Conficker Worm And The Mistakes We All Made

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I work in the world if IT and just like many of my peers I was not ready to face the Conficker worm.
We all deal with malware and malicious coding on a daily basis (at least from a prevention perspective) and we do this as individuals at home and also IT professionals working in industry trying to protect critical business data.
A good anti-virus program and decent malware/spyware protection coupled with a strong backup plan will see even the most challenging situation remedied by an IT expert in next to no time.
Conficker was different.
Like most IT technicians I had used removal tools to rid my networks of various virus's and worms but when Conficker hit us back in 2008 it quickly took on the characteristics of a root kit infection although I believe it is not actually a root kit type virus.
What I mean by this is it kept on coming back, it wasn't something you could uninstall and it wasn't something that would go away easily.
I want to share my experiences with you all in this article and point out some of the mistakes that with hind sight I personally could have done differently and also having read many blogs on the subject - what other IT techs would do differently.
First of all we have to assume that most techs are working with a Microsoft Operating System because it seems that the Conficker worm targeted these and in particular the Server 2003 and also XP Professional because at the time Conficker struck these were the most prevalent systems in place.
Microsoft updates their systems regularly with security patches and a variety of other updates and the reason for this is because there are flaws in the system.
It is as simple as that.
If there were no flaws then people would not find them and take advantage of them, Microsoft need to try and keep up or stay one step ahead at all times.
It is the same with anti-virus and anti-spyware products, they too require updates on a regular basis.
The reason I am telling you this is because this approach will form the basic requirements when putting together a plan to avert disaster.
People who fail to carry out these updates are inviting trouble into their fold.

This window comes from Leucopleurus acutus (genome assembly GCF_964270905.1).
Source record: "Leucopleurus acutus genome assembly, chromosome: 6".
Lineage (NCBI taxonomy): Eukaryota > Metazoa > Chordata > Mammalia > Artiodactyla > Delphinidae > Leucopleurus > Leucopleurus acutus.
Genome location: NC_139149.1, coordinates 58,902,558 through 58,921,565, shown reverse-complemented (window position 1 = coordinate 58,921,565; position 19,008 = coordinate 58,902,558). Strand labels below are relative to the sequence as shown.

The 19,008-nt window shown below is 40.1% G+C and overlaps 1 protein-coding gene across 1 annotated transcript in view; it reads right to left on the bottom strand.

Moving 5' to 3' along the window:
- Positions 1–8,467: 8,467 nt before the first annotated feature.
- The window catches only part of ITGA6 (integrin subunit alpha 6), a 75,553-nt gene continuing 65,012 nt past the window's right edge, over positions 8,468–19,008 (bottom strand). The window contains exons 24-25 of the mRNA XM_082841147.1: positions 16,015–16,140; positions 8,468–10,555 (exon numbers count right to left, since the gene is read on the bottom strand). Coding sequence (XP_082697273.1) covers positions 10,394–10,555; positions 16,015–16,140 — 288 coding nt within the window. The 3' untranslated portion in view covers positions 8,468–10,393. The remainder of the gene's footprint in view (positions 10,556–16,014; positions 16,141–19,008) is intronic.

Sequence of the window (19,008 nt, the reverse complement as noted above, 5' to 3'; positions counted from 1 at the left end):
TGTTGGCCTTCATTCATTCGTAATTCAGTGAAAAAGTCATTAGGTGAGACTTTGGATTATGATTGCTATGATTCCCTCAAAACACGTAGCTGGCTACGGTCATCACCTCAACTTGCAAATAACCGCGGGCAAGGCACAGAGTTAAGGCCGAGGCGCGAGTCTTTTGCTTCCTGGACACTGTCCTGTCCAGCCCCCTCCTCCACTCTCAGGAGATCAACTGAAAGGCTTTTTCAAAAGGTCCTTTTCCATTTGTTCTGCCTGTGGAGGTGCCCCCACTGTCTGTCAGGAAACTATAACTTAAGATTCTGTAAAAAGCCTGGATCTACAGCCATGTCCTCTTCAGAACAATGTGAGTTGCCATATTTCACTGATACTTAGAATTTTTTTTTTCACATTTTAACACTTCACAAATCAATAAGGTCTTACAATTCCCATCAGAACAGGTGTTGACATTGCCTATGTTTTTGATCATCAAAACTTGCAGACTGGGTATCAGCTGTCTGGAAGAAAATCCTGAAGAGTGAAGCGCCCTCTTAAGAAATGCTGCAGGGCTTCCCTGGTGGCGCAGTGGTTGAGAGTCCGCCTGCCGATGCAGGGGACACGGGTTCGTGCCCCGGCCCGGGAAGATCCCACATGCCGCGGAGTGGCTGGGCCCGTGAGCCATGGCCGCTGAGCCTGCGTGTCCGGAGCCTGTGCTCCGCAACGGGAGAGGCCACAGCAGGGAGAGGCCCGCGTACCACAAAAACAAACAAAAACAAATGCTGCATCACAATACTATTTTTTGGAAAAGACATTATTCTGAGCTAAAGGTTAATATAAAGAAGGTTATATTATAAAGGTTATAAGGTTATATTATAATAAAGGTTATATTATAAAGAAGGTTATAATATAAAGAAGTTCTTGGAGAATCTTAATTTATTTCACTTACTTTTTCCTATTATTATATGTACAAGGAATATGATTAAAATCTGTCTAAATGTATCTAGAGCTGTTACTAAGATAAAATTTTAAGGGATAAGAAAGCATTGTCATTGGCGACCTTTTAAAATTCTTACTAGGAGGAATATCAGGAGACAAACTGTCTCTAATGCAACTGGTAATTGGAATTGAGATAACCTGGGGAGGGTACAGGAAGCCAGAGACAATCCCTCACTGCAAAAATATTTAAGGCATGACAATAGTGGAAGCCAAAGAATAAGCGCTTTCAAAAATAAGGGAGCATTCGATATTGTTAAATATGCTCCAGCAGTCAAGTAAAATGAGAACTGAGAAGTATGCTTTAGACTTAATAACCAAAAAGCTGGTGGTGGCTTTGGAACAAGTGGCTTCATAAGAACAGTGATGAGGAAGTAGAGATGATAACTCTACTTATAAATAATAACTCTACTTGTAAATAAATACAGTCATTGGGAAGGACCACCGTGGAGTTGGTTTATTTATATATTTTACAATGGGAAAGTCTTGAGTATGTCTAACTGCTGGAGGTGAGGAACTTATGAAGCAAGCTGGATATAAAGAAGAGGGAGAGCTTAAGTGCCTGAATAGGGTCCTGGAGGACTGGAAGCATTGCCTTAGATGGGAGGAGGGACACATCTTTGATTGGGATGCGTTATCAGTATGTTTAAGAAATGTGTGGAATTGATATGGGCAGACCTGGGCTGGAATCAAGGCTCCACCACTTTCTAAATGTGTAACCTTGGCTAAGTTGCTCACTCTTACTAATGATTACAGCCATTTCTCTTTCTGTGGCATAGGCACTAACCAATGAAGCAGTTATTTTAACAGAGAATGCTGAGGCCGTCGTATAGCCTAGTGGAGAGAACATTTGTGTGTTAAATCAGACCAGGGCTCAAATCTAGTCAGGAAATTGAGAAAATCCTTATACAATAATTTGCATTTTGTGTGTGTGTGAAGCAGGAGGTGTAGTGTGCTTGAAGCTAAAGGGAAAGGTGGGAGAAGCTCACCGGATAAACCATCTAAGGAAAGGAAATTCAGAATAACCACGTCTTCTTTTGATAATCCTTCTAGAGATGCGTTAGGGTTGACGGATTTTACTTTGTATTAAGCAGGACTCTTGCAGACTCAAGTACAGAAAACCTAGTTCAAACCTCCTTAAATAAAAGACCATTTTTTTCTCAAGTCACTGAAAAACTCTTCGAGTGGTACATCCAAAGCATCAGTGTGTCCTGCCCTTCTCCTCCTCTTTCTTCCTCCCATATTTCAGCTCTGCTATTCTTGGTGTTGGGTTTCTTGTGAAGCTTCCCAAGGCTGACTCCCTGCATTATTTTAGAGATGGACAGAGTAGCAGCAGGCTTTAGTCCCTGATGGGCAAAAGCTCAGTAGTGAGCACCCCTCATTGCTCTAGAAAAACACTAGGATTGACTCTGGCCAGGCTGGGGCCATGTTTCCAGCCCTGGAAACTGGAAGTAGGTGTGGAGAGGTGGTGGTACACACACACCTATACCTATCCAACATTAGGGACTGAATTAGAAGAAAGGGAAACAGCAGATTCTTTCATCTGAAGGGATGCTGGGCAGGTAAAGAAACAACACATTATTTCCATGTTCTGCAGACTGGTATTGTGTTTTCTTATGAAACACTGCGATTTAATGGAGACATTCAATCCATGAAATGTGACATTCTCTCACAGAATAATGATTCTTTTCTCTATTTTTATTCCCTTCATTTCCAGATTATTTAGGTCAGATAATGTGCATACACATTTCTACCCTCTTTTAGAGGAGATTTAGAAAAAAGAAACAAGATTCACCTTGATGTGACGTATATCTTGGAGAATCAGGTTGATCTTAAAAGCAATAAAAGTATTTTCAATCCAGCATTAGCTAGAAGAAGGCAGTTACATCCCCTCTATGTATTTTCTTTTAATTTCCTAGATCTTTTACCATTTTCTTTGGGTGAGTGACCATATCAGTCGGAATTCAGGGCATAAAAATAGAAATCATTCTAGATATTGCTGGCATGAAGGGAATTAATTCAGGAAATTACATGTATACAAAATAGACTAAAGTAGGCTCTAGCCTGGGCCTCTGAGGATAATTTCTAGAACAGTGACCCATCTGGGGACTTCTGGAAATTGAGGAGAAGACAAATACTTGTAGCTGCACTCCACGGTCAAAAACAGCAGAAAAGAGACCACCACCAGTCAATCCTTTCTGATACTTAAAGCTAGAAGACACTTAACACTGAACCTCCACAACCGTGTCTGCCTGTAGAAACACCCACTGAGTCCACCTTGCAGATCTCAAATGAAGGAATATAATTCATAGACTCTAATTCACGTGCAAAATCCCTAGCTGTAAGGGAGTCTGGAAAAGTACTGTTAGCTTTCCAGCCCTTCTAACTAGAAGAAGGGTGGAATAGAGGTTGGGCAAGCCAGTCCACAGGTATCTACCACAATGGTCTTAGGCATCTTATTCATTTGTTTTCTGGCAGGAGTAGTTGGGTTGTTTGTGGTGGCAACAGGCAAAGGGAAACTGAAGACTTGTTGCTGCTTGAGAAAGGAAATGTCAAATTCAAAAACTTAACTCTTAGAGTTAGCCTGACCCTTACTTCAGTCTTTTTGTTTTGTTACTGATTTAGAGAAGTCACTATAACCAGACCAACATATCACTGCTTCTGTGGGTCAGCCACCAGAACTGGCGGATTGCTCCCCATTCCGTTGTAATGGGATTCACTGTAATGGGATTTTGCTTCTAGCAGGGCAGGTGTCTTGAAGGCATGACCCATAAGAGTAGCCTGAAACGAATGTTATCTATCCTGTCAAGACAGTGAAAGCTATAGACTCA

I've heard people complain that these updates are intrusive and slow the system down when they update - and they are.
I agree with them.
Updates will slow down a system, this is why a client-server model will use WSUS to roll them out locally rather than have each PC contact the Internet this just makes sense.
The problem here is that people get used to it and the first symptom of the Conficker worm is that the computer system slows down, it becomes unresponsive and sluggish.
Protection programs may or may not have picked the Conficker worm up and even if they did - as I have said previously it just came back - kind of like a root kit infection does.
The symptoms are sometimes hard to spot, users are used to a slow system, they just blame the IT guys - trust me! Pen drives (USB) fail to open, anti-virus programs fail to update these are the symptoms experienced by the computer user and to somebody who looks a little more in depth they will notice a variety of new files appearing.
IT administrators will also start to have complaints that the users cannot logon anymore.
These are the symptoms of Conficker, of course there are others but these are a dead give away.
The cure for this type of infection differs for each situation depending upon whether you are a home user or a network administrator and a full list of these can be found throughout the internet for my answers.
In short you must download a conficker removal tool and then run it, the next step which is to install three patches from Microsoft.
When you run the tool you must also disconnect the PC from the network.
This can be a nightmare for a business and especially for the technician who has a duty to keep the whole system online and running smoothly.
With hindsight what could we do? I and many others have come to the conclusion that the answer lies within having a really strong disaster recovery plan or should I say plans.
Really, a good tech will have an answer to many threats and one day their job may just depend upon it.
As well as keeping all computers completely up-to-date both with Microsoft and also anti-virus/malware updates it is important to keep images of your machines, for the home user you should take regular data backups and make regular system restore points.
With your backups it is important not to overwrite your data with infected data so you should ideally keep older backups too.
I work in schools and my solution was to temporarily disconnect the server and tackle the Conficker worm upon just that machine (most primary schools here in the UK only have one server) and to re-image the machines around the school.
This whole process took me 2 hours including testing.
All of the software was either part of the rollout image or was installed via MSI or silent install scripts - all carried out by the server which was now clean.
I made sure that the new computers were all patched and ran the conficker removal tool upon them just for good measure, again this was all done by script, easy.
Home users many have a harder time recovering their data if they had no sufficient backup but there are plenty of recovery programs freely available around the web, I guess the lesson learnt here was always be prepared for the worst case scenario.
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